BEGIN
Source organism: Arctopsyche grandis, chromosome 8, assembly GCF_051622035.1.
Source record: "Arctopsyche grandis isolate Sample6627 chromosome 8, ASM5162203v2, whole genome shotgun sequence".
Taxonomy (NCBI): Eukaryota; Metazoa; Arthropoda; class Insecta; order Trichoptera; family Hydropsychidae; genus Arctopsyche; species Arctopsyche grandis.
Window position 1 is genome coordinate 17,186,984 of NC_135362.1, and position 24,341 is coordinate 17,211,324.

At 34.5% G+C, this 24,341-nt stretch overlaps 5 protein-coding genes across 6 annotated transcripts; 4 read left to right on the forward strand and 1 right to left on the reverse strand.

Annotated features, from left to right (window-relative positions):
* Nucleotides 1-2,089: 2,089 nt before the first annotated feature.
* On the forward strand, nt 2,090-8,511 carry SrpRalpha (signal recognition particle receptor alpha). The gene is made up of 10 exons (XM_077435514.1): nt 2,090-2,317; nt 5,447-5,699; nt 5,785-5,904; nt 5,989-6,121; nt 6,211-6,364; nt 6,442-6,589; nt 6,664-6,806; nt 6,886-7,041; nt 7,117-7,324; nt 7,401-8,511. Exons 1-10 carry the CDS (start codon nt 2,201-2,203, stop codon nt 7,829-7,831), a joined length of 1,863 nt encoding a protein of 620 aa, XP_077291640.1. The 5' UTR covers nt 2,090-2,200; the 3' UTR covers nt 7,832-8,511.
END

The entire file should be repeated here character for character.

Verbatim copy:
Source organism: Arctopsyche grandis, chromosome 8, assembly GCF_051622035.1.
Source record: "Arctopsyche grandis isolate Sample6627 chromosome 8, ASM5162203v2, whole genome shotgun sequence".
Taxonomy (NCBI): Eukaryota; Metazoa; Arthropoda; class Insecta; order Trichoptera; family Hydropsychidae; genus Arctopsyche; species Arctopsyche grandis.
Window position 1 is genome coordinate 17,186,984 of NC_135362.1, and position 24,341 is coordinate 17,211,324.

At 34.5% G+C, this 24,341-nt stretch overlaps 5 protein-coding genes across 6 annotated transcripts; 4 read left to right on the forward strand and 1 right to left on the reverse strand.

Annotated features, from left to right (window-relative positions):
* Nucleotides 1-2,089: 2,089 nt before the first annotated feature.
* On the forward strand, nt 2,090-8,511 carry SrpRalpha (signal recognition particle receptor alpha). The gene is made up of 10 exons (XM_077435514.1): nt 2,090-2,317; nt 5,447-5,699; nt 5,785-5,904; nt 5,989-6,121; nt 6,211-6,364; nt 6,442-6,589; nt 6,664-6,806; nt 6,886-7,041; nt 7,117-7,324; nt 7,401-8,511. Exons 1-10 carry the CDS (start codon nt 2,201-2,203, stop codon nt 7,829-7,831), a joined length of 1,863 nt encoding a protein of 620 aa, XP_077291640.1. The 5' UTR covers nt 2,090-2,200; the 3' UTR covers nt 7,832-8,511.